Rawlinson, H. G. Intercourse between India and the western world from the earliest times to the fall of Rome

(Cambridge :  University Press,  1916.)



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In 329 B.C., the long peace of India was rudely
disturbed. The army of Alexander entered the
Panjab, and beating down the desperate opposition
of the various tribes who tried to bar its way,
penetrated to the banks of the Hyphasis. Alex¬
ander had now reached the utmost limits of the
Persian Empire. Before him lay a vast and
unknown country. Some said that the sandy
deserts which lay around, stretched to the end of
the world, inhabited, perhaps, by the strange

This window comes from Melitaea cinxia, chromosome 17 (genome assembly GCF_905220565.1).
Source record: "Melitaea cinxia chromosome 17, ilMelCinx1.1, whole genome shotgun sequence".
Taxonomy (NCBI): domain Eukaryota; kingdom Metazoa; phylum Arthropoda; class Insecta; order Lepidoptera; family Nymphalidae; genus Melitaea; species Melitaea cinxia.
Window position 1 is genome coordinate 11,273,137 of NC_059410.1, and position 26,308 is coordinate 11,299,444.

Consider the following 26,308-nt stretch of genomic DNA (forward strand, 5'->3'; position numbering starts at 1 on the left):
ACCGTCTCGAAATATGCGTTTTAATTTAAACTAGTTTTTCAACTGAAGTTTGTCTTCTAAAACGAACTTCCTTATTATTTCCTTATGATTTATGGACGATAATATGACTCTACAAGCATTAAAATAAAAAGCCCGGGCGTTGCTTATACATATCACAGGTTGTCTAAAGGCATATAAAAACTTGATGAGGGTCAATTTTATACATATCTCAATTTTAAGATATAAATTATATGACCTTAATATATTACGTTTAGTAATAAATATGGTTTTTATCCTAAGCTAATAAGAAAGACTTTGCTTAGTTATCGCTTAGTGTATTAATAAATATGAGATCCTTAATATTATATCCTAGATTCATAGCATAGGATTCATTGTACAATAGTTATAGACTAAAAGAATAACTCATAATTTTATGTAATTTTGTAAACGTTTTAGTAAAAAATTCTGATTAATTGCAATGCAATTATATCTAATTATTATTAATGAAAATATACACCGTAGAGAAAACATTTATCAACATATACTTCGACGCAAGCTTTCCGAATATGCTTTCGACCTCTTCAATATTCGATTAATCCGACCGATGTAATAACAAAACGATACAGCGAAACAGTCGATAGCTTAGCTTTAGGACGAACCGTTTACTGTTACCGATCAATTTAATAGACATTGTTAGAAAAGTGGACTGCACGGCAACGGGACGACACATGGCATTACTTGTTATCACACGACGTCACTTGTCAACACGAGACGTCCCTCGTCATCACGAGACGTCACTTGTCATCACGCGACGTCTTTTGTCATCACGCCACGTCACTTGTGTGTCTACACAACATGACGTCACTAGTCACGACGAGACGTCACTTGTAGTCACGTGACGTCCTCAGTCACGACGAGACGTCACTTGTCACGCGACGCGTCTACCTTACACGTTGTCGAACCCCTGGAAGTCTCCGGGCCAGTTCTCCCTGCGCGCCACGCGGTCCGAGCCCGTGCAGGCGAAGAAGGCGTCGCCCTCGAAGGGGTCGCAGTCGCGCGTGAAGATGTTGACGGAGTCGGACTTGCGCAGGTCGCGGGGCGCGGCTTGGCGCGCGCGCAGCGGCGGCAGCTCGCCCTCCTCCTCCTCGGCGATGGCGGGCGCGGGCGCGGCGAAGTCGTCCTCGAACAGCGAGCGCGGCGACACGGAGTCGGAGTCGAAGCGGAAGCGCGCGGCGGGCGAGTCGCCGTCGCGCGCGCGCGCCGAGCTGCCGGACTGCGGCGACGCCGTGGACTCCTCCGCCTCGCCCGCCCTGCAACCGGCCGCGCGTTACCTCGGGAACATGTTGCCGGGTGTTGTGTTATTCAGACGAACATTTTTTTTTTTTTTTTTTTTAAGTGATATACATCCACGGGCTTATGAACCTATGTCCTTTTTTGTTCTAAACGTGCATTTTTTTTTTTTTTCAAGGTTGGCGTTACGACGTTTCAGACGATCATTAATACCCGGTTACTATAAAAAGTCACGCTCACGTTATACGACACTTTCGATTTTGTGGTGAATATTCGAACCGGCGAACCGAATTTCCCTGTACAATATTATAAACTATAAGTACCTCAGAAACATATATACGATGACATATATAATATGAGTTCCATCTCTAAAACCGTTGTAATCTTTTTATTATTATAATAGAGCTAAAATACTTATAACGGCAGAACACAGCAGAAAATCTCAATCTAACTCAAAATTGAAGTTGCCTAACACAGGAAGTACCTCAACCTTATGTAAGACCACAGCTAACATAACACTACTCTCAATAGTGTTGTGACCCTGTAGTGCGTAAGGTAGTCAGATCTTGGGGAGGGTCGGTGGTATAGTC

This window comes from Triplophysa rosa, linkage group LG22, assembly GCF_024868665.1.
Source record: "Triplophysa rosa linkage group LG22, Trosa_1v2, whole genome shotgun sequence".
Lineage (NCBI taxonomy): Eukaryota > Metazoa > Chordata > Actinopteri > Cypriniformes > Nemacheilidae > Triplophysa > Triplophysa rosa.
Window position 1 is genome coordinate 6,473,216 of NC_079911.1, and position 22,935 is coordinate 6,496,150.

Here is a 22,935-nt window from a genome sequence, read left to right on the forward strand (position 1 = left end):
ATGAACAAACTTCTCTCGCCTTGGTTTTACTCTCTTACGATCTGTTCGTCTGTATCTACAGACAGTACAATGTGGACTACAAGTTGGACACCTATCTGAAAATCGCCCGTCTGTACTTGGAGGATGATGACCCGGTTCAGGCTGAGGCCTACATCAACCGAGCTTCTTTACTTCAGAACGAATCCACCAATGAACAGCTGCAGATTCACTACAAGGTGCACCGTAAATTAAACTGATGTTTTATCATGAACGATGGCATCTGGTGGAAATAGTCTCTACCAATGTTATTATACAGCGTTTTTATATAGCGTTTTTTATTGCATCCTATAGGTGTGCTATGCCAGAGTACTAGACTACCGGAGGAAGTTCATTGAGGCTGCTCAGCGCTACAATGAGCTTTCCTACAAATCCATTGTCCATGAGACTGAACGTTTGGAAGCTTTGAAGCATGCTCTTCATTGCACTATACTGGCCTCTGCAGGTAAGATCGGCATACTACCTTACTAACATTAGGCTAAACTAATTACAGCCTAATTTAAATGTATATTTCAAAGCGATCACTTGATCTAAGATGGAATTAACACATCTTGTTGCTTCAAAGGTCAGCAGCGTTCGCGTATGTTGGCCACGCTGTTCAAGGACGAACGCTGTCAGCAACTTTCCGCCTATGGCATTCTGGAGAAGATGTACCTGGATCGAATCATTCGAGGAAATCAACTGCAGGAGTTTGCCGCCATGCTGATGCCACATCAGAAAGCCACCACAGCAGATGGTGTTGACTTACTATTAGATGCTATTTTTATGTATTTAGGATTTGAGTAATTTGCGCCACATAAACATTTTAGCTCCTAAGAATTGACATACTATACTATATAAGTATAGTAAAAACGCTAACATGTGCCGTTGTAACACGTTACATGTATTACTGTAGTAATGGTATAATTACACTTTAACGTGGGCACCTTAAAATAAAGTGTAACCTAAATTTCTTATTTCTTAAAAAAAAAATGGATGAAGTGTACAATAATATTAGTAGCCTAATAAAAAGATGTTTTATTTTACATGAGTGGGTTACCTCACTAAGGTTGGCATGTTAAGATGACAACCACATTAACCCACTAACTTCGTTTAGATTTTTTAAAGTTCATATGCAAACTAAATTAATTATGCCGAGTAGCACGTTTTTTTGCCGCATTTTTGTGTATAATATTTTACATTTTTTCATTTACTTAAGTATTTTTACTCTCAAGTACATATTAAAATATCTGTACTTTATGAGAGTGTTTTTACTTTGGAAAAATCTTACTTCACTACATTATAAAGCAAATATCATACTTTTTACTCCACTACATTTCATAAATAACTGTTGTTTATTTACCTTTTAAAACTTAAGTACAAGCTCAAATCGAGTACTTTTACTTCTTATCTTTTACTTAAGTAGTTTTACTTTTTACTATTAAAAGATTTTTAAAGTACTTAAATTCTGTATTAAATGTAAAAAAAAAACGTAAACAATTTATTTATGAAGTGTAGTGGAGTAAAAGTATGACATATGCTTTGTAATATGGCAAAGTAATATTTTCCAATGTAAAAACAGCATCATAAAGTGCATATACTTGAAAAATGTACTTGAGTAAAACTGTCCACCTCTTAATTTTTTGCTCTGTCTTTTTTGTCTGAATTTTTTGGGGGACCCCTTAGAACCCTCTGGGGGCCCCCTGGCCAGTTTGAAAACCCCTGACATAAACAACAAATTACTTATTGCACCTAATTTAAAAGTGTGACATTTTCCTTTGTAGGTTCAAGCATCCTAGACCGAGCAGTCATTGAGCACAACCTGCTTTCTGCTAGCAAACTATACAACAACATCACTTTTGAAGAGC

monsters described by the pen of Ktesias. Alex¬
ander, however, had heard rumours of a vast
nation, the Prasii, ruled by a king named Xan-
drames, who had a mighty army^, and he was
anxious to push on and try conclusions with him.

1 Plutarch, Vit. Alex. 62 The word Prasii, used by Greek
writers of the kingdom of Magadha, is probably the Sanskrit
Prdchya, Eastern. Xandrames may be Nanda Raja. He is
called Angrammes by Curtius (ix. 2). His real name was
Mahapadma. Ilpa^iot, Ilpatcrtot, lipava-ioi, Bp7]cnoi, Pharrasii
are other forms of Updcnoi, found in Greek and Latin
literature (Schwanbeck, p, 82, n.), Cunningham prefers to
derive the word from Pardsa {Paldsa), a name sometimes
given to Magadha, derived from the Palasa tree {Butea

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